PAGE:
For the past twelve years ago, I been posting about a project I’ve had the privilege of co-directing for my district: The Time of Remembrance Oral Histories Project.
Initially, the project focused solely on a World War II event: The mass removal of Japanese-Americans from the West Coast following the bombing of Pearl Harbor and the onset of War War II.
Literally overnight, an entire population was denied the rights guaranteed to all citizens under the U.S. Constitution, and the history of the communities surrounding my school district was forever changed. Few would return to reclaim their farms, businesses, or former lives. The 16-minute documentary below provides a window into a time in our nation’s history when justice failed – and, more importantly, a reminder of the need to constantly strive for a “more perfect union.”
As you can see from visiting the Time of Remembrance website, my co-director Kathleen Watt and I have expanded upon the project to include The Secret War in Laos, stories of our Hmong and Mien refugee community. Not surprisingly, there are many connections between the stories of WWII and the Vietnam War.
This year, we have returned to these timely and timeless WWII stories, always inspired by lessons learned from our interviews. More recently, Stan and Christine Umeda have drawn our attention to some similarities in what is happening at our southern border.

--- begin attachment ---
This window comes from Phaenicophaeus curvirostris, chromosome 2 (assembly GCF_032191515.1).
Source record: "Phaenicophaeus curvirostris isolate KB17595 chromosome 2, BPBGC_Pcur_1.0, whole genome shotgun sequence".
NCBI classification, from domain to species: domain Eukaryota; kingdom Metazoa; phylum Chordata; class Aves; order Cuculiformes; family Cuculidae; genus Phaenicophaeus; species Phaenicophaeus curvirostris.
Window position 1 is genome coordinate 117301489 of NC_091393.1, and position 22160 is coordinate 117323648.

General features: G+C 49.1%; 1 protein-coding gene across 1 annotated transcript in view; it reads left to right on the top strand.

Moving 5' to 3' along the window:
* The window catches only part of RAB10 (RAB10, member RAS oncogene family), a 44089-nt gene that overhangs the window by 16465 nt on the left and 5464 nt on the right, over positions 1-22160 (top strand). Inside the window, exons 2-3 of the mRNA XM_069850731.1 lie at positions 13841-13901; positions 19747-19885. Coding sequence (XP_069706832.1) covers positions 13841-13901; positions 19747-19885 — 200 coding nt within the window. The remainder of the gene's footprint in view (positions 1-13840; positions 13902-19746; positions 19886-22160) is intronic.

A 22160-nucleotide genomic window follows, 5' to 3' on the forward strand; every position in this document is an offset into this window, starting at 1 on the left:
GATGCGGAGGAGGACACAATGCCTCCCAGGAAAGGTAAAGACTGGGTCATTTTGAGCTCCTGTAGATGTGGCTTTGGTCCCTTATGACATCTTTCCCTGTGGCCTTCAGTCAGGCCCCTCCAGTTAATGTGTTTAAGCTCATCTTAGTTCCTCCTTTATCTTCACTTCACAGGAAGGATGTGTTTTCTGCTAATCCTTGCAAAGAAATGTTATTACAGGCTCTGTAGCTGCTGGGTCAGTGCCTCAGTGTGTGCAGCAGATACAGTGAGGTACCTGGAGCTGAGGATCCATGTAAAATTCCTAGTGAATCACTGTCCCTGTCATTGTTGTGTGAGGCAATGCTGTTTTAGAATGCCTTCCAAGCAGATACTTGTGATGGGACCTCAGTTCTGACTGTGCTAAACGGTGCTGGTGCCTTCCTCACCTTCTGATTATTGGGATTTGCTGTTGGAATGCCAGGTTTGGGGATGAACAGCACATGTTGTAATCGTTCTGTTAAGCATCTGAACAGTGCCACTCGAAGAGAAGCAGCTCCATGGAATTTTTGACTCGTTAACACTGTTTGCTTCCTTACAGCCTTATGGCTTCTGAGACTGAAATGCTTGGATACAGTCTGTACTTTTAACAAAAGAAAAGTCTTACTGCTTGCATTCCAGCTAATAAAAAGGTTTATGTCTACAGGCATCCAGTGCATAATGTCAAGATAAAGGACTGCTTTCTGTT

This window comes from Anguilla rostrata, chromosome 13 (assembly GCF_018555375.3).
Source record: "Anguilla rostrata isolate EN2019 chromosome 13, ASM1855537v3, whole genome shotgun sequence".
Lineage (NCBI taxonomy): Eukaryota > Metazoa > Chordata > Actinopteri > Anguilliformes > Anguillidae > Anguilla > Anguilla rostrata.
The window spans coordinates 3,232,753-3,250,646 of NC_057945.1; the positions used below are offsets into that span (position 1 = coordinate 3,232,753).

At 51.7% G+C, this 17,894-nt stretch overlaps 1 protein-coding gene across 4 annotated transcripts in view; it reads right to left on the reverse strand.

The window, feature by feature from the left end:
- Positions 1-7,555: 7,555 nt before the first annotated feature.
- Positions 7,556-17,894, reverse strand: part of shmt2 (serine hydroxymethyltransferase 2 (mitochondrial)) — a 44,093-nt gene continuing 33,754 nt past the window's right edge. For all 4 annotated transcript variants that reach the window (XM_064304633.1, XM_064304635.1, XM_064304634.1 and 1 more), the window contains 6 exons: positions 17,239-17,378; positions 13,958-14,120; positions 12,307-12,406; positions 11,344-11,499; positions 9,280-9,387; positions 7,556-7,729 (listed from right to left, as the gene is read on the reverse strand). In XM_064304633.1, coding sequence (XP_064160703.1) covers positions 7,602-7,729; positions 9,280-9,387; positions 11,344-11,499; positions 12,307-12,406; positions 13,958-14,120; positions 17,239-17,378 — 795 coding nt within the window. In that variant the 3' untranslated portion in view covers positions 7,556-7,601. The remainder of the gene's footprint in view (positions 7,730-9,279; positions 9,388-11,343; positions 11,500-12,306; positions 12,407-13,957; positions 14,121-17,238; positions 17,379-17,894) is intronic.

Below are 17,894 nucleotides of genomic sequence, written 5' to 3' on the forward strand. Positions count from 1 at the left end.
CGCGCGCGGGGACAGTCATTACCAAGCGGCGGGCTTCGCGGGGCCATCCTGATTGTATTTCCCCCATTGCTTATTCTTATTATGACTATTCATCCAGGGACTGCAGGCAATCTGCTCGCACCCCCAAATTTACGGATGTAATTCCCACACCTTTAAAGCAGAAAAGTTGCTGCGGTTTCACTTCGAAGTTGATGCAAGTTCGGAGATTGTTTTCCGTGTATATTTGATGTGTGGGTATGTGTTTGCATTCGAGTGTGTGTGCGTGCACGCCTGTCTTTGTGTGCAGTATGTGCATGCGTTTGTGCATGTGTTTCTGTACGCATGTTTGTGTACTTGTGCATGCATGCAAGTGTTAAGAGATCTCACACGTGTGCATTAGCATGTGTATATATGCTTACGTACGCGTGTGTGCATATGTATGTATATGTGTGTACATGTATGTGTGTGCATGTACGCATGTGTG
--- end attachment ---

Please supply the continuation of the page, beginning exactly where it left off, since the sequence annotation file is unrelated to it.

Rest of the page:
To see senior citizens (80+ years) standing up for those who have no voice speaks volumes. Considering they themselves were silenced during WWII, as they were stripped of the rights guaranteed to all U.S. citizens, their voice and commitment to social justice should resonate with everyone following current immigration events.
I stand in awe of Christine, Stan, Marielle, and other members of the Florin Japanese American Citizens League for traveling to the border to speak out against the separation of families, a traumatic childhood experience from the incarceration experience that still haunts them – and moves them to take civic action.
And thank you, Christine, for sharing the resources listed below:
- From the Daily Kos reporter Gabe Ortiz – Japanese American internment camp survivors hold protest outside migrant family jail
- Blog post from Emily Cohen – Pilgrims’ Progress
- Article from PRI’s Natasha Varner – Immigrant detention centers are a grim reminder of Japanese American history
- Article from ABC News – Japanese American internment camp survivors protest at immigrant detention facility
Can we stop history from repeating itself? Yes – by eliminating bystanders. It is through the courage and actions of upstanders, even a small group of upstanders, that it is indeed possible to reverse history.
If you are discussing the border issues in your classroom, I invite you and your students to post a comment on how to #StopRepeatingHistory.